Kaiser Permanente Northwest Accelerates Focus on Genomic Research

Kaiser Permanente Northwest Accelerates Focus on Genomic Research

Center for Health Research builds on nationally recognized genetics experts to centralize translational and applied genomic research

Portland, OR – Kaiser Permanente Center for Health Research (CHR) today announced the formation of a brand new department of Translational and Applied Genomics (TAG). Genomics is part of the rapidly emerging field of precision medicine, an approach to health care delivery that allows clinicians to tailor treatment to the unique characteristics of the patient.

While genetics is the study of individual genes (the DNA sequences that are passed down from parents to children), genomics addresses all genes, the interrelationships among them, and their combined impact on an individual’s development, disease risk, and response to certain types of treatment. Translational and applied genomic research is essential to understand when and how to implement new genomic discoveries into clinical practice based on scientific principles and evidence.

“Kaiser Permanente Northwest recognizes the importance of precision medicine for the future of clinical care, and translational and applied genomics is one of the key areas within this larger umbrella,” notes Dr. Lucy A. Savitz, PhD, MBA, Director of CHR and Vice President of Health Research at Kaiser Permanente Northwest. “We’ve been making investments to build this genomics program for nearly a decade, including infrastructure to establish our regional NW Biobank, our tissue repository, and our research laboratory. The development of this new department represents the culmination of these investments.”

“Kaiser Permanente Northwest is an outstanding place to conduct translational and applied genomics research,” adds Katrina Goddard, PhD, Distinguished Investigator at CHR and director of the new department. “Some of our strengths in this environment include the benefit of Kaiser’s leadership in population management and systems-based approaches, providing us access to a well-defined, community-based population that receives comprehensive medical care within a single system. We also have a close partnership with clinicians, with our research embedded within the delivery system.”

Goddard also seeks to use the TAG department to promote the science of genomics. “We will be able to more effectively raise awareness of the science supporting the application of genomics, not only to improve the lives of patients at KPNW, but also to inform the national landscape and bring new and innovative solutions that can be applied both within our setting and within other health care delivery systems.”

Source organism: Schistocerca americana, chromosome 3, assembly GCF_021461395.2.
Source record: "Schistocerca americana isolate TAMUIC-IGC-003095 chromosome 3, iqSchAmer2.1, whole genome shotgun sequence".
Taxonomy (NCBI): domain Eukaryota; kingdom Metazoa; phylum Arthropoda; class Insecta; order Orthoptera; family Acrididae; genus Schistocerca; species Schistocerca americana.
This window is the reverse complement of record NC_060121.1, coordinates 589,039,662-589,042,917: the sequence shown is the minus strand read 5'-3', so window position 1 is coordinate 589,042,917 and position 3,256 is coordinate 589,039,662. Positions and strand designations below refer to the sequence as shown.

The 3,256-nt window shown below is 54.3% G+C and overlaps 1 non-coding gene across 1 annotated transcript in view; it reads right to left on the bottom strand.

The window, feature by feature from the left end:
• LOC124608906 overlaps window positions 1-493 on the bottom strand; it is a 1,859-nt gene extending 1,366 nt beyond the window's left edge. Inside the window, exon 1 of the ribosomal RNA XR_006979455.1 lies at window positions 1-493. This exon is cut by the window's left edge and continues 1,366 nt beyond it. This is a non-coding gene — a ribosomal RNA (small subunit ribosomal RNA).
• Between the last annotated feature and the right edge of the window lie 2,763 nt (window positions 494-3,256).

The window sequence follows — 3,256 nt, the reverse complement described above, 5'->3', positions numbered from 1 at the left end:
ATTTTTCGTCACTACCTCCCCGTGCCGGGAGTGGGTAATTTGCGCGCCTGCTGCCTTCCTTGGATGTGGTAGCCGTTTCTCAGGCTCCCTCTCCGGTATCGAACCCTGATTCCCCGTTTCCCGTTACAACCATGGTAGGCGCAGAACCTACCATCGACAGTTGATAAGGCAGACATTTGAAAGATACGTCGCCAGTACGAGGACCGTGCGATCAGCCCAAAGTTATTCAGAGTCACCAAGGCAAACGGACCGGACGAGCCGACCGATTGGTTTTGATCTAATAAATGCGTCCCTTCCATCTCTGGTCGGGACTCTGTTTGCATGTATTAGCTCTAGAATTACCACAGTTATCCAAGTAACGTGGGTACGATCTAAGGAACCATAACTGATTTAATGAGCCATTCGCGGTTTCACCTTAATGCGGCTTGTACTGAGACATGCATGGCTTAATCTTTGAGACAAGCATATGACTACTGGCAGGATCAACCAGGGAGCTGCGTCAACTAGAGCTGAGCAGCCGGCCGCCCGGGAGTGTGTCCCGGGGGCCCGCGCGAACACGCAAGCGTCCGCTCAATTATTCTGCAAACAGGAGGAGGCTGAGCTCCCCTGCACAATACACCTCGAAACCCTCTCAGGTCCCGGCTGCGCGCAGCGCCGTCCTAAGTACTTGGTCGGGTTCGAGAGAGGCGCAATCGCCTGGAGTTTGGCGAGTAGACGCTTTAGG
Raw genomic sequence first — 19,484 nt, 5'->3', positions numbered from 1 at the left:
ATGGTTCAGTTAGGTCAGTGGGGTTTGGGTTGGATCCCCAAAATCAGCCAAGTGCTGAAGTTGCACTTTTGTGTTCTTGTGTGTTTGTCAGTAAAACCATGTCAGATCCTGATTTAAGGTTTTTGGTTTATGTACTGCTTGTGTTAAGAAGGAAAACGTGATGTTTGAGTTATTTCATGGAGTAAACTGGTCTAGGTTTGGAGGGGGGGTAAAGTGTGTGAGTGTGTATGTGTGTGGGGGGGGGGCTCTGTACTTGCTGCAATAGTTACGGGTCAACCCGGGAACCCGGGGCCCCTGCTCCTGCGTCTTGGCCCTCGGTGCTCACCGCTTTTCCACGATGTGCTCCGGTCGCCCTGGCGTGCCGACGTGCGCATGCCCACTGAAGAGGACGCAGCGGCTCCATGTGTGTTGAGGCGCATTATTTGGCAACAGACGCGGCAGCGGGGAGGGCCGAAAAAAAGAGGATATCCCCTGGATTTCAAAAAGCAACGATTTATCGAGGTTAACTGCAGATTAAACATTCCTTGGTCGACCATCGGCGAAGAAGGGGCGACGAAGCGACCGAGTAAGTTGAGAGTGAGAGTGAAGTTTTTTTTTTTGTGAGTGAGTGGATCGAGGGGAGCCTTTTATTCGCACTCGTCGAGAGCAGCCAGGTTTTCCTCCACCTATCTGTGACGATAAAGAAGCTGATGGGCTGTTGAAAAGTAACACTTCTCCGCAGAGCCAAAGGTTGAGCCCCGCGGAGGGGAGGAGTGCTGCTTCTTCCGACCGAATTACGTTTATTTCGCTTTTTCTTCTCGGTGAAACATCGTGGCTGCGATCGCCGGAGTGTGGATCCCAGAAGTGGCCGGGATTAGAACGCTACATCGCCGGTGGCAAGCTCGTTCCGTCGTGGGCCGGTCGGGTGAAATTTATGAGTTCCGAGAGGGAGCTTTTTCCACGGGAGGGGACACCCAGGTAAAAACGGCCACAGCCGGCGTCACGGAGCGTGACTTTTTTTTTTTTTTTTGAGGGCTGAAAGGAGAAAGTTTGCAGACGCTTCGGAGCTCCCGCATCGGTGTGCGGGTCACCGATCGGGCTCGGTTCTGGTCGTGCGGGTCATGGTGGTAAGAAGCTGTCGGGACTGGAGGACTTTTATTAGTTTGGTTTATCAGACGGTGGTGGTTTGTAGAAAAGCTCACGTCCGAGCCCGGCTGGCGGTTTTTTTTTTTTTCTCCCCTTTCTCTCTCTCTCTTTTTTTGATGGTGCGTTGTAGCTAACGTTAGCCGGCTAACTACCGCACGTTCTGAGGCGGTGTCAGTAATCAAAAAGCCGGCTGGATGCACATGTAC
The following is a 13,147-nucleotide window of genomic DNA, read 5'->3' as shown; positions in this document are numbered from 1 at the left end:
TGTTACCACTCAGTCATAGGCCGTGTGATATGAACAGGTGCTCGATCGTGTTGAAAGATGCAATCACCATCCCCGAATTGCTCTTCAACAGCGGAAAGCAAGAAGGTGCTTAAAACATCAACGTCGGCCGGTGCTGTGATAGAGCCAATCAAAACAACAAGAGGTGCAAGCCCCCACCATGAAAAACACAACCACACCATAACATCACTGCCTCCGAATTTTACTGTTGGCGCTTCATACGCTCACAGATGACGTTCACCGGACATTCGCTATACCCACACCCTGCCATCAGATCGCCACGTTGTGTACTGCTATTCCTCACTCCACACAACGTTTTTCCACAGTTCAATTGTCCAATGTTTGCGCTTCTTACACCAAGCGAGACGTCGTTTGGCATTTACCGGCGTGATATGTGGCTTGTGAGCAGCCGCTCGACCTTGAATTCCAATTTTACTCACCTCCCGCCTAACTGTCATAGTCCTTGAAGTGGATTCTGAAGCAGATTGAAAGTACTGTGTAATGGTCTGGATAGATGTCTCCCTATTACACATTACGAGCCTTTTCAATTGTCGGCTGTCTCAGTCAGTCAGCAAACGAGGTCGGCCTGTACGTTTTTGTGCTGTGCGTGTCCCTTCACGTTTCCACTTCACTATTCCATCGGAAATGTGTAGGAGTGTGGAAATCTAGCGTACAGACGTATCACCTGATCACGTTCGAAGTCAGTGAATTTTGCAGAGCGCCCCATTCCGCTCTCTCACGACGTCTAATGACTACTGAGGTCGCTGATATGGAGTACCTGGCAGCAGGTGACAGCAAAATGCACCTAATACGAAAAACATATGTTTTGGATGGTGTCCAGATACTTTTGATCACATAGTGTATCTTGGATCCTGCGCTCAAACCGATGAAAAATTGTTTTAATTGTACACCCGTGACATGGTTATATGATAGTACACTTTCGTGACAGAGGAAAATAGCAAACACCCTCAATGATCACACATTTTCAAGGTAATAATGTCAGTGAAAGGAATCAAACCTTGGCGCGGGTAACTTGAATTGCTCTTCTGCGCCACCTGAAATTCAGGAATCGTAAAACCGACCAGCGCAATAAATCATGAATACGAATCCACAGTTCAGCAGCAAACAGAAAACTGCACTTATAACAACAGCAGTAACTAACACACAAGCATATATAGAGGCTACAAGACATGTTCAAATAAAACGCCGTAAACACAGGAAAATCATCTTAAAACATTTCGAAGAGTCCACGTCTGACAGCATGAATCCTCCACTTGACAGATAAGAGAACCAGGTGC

Investigators at CHR have been conducting work in genetics and genomics for over a decade, attracting more than $40 million in funding support for the cumulative research portfolio. The organization’s reputation for research program excellence and its national leadership in the field stems from several high-profile investigators and studies which explore the need to tailor genetic tests and treatments to specific groups and individuals and have led to the direct translation of genetic testing into clinical care.

TAG Leadership Team

The new department will be led by Goddard, a genetic epidemiologist who, since arriving at CHR in 2007, has built a strong national and international reputation of scientific leadership in translational and applied genomics.

Goddard, who also serves as the Associate Director of Science Programs at CHR, has directed or collaborated on over 25 federally funded research studies. In 2013 she received $8.1 million in funding from the National Institutes of Health (NIH) to conduct a novel clinical trial using genome sequencing to evaluate expanded carrier screening among women and their partners who were planning a future pregnancy. Preconception carrier screening enables couples to understand the risks for their future offspring of rare genetic conditions.

Goddard was the founding Director of the NW Biobank, a repository of blood and tissue samples linked to comprehensive electronic medical records. She serves as one of nine PIs for NHGRI’s ClinGen Consortium, and the chair of the Steering Committee. She is also a board member of the American Society of Human Genetics and has previously served on the board for the International Genetic Epidemiology Society.

Investigator Jessica Ezzell Hunter, PhD, a genetic epidemiologist with training in molecular genetics, biostatistics, and neuropsychological outcomes, will serve as TAG’s Associate Director. Sheila Weinmann, PhD, MPH, an epidemiologist whose research focuses on cancer etiology, screening, and progression, with an emphasis on molecular epidemiology, is TAG’s Senior Investigator.

For more information, visit https://research.kpchr.org/Research/Research-Areas/Genetics-Genomics.